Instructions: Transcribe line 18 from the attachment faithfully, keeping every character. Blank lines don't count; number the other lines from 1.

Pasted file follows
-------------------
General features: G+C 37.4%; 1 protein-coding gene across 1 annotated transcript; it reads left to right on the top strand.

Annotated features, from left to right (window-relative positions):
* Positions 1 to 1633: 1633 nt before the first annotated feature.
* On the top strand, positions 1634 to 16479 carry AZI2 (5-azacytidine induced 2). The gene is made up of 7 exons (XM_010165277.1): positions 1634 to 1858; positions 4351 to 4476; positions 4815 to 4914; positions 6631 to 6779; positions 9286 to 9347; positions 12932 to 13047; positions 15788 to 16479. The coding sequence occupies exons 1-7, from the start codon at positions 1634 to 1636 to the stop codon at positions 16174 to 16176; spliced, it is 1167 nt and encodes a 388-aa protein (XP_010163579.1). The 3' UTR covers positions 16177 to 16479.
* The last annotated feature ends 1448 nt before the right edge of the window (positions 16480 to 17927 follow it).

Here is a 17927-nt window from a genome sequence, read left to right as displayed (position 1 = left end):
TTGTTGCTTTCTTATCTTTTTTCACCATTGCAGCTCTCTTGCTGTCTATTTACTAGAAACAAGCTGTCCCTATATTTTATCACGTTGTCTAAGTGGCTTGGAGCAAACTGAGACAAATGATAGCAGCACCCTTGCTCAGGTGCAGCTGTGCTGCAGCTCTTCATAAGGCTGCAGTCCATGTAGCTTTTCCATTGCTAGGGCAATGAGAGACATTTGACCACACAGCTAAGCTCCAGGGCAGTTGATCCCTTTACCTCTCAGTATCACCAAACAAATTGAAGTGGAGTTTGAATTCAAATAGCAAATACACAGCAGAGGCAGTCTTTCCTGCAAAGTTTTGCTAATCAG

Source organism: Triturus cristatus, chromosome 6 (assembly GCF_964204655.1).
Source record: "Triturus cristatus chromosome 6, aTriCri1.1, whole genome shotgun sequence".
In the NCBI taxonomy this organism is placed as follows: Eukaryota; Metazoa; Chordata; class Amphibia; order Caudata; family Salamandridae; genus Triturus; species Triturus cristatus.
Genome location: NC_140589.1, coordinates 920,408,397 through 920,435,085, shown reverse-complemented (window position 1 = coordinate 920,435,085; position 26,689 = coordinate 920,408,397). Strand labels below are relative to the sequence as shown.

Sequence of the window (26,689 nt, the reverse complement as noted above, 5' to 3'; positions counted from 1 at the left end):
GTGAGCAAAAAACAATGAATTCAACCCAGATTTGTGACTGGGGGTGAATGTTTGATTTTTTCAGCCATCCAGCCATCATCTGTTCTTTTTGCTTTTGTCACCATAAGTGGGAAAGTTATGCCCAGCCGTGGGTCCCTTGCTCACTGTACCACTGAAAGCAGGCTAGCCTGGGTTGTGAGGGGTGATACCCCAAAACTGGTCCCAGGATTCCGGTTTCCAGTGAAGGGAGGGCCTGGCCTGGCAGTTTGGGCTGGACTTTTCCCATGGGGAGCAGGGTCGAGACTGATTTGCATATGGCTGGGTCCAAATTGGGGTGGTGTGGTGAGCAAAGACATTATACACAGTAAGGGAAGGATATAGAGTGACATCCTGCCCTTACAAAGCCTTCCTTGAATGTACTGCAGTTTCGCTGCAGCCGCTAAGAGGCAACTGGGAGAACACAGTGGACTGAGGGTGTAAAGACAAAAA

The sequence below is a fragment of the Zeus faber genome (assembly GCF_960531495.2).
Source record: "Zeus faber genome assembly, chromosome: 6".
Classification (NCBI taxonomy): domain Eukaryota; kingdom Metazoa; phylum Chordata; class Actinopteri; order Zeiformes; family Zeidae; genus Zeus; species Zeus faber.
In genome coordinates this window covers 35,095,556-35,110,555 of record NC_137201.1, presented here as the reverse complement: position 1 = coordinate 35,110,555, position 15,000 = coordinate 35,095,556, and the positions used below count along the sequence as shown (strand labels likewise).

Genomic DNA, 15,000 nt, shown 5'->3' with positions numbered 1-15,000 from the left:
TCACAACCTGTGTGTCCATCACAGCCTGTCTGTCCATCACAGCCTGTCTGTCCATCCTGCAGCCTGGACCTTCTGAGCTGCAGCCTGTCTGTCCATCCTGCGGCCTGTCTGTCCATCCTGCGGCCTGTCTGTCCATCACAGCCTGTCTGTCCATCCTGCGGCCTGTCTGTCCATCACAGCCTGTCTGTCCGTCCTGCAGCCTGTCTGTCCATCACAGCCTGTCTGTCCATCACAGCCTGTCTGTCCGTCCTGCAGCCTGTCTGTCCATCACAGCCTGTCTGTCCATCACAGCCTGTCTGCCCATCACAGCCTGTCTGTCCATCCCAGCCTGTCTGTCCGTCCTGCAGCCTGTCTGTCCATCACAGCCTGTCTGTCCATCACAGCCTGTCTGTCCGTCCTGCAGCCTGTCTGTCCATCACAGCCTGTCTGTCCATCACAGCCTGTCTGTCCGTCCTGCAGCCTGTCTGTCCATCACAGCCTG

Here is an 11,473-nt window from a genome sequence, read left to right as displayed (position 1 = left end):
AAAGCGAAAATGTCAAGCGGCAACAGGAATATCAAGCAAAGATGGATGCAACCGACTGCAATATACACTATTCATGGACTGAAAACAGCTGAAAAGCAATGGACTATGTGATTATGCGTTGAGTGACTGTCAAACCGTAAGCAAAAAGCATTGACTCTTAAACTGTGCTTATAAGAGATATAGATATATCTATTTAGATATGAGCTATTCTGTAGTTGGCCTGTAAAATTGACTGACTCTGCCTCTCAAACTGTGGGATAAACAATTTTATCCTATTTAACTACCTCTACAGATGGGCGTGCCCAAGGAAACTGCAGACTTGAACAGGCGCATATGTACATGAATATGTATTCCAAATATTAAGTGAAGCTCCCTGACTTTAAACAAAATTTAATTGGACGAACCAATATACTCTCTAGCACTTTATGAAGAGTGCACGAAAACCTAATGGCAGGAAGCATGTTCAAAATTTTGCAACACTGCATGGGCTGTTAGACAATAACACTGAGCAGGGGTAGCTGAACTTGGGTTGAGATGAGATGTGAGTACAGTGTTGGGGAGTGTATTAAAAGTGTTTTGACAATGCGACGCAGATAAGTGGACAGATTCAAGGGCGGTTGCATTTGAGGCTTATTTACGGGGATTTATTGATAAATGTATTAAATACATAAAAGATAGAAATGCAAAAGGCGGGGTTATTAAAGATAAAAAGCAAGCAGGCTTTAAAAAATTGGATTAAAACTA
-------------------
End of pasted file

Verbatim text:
Genomic DNA, 15,000 nt, shown 5'->3' with positions numbered 1-15,000 from the left: